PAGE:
Pakistan’s First Bitcoin E-commerce Store

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Co-founders Ibraheem Saleem, Usman Khan, and Haroon Baig created Emperor Bazaar atPakathon, a hackathon focused on Pakistan’s development challenges. “A few months ago my co-founders and me got an opportunity to make an app of our choice in a global entrepreneurial event called Pakathon. We decided to make something which has never been tried before. We wanted to make a website which is inclusive to the almost rare and dying industry of handmade goods of our local craftsmen (here in Pakistan) and sell those goods online.”

Since then the trio have been running Pakistan’s first bitcoin only site aimed at helping local craftsmen. With an increasingly industrialized economy, local demand for traditional craftsmen’s goods has been drying up. The local traditional tradesmen have struggled to offset this by connecting to the global market of buyers, due to the lack of payment options.

According to Saleem, it is not easy for a Pakistani business to accept money over the internet, “Being in Pakistan there are many things missing technologically, especially the banking sector.” Saleem explains that providers of online payment solutions, such as PayPal, have no presence in Pakistan due to strict banking regulation.

Co-founder Saleem, who had the initial idea behind the business, discovered bitcoin in 2011 and stresses his early struggles with the concept, “I didn’t fully understand the true potential of a Peer-to-Peer decentralized currency at the time” but explains how he grew to become a fervent enthusiasts. A decentralized internet currency fit well with his libertarian beliefs, and he also realized the new opportunities made possible by the currency.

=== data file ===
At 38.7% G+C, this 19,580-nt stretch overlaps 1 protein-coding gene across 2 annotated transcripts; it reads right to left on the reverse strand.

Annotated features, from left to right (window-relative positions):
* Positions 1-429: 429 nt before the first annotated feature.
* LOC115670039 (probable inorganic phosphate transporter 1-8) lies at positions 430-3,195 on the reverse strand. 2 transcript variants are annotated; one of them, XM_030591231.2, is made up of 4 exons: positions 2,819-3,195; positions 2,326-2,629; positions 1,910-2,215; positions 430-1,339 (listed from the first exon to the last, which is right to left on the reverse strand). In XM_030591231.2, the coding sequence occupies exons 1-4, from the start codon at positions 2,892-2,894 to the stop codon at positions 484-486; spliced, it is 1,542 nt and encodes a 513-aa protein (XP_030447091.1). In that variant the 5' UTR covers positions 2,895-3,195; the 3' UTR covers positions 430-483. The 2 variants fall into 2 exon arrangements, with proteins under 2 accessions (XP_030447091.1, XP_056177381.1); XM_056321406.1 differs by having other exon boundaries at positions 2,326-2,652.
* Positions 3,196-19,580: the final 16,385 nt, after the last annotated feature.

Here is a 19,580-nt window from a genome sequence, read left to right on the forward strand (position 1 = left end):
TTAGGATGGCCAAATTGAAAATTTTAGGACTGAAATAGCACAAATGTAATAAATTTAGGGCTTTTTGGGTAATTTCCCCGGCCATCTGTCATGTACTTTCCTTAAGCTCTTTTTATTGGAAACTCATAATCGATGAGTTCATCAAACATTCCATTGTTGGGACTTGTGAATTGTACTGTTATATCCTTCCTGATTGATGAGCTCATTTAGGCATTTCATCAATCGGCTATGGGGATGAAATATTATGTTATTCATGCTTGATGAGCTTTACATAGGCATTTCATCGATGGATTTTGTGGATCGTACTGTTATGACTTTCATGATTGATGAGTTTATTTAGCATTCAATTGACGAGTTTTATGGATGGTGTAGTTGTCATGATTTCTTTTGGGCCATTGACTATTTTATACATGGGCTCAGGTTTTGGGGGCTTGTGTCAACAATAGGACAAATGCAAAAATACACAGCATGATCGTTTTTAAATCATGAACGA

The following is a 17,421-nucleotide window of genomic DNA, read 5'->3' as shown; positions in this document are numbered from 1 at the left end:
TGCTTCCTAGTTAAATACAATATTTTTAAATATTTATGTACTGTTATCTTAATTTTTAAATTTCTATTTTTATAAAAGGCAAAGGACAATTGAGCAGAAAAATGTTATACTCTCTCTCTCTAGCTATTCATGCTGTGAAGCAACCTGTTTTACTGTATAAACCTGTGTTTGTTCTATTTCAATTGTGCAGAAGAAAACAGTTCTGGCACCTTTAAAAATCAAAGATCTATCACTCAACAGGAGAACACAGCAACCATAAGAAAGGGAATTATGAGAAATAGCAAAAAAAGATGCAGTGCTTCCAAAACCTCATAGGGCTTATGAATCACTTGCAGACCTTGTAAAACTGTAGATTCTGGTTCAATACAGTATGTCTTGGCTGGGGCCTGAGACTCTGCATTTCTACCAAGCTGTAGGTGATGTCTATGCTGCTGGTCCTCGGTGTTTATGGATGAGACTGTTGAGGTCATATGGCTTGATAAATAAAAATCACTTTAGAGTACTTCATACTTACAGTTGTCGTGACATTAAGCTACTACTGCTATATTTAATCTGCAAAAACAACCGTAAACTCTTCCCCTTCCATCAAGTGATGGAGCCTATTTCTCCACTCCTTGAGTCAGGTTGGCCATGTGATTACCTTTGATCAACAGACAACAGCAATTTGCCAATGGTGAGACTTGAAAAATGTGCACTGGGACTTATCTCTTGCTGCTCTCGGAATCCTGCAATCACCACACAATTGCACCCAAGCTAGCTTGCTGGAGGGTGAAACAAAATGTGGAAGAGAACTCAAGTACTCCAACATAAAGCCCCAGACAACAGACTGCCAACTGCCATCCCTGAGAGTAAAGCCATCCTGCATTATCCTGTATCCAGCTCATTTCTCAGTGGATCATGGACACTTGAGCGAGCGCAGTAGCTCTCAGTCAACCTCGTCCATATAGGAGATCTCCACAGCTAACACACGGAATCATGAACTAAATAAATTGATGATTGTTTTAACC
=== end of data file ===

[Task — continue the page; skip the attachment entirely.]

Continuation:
After spending some time working with a few startups in Europe and co-founding his own game development studio, Sweet Pixels, he was troubled when he noticed local and ancient trades in Pakistan were fading away. The idea of Emperor’s Bazaar and using bitcoin to reach a higher end, global market hit him.

Since their launch at Pakathon, Emperor’s Bazaar have been selling numerous items of traditional Pakistani apparel and furniture, that are made by local craftsmen whose trade dates back to back to 16th century Mughal Empire. Chatrali traditional hats and sandals, hexagon and rounded rugs, and even a wooden swing are some of the goods sold on the website.

The trio says that sales have been slow since they started, but they hope to attract more customers through marketing campaigns and improving the consumer experience.

The slow initial uptake, and subsequent earnings, haven’t encouraged the site to liquidate their Bitcoin holdings or dissuaded the team from being bullish about the future of the currency. “We trust in the digital currency as a solid financial investment. We want to keep our earnings in Bitcoins and trust in the currency to remain stable and valuate even higher in trading markets. That’s why we keep our earnings in Bitcoins and we plan to keep it that way for a foreseeable future.”

Emperors Bazaar is not the first business in the Middle East to use bitcoin to overcome political and infrastructure problems. Persian Shoes, a 70 year old business selling high quality handmade shoes in Iran, started accepting bitcoin late last year. CEO, Mor Roghani, explained accepting bitcoin allowed them to receive money from a global customer base, “Before launching this website, our international sale has been limited to a few dedicated customers who knew about the quality of our products, and were prepared to go through a lot of trouble to pay us! This of course, may sound incomprehensible for people who have all sorts of electronic payments at their disposal. However, before finding out about Bitcoin, receiving our money was the number one obstacle in expanding our business.”

Sophie is an artist whose secret passion is finance, economics, and technology. She loves keeping up with the ever expanding and evolving world of crypto-currency. When she isn’t painting, she can be found trying to understand the complex inner workings of markets. Another complex system she is fascinated by, are ecosystems. She often observes them on her daily hikes through nature.


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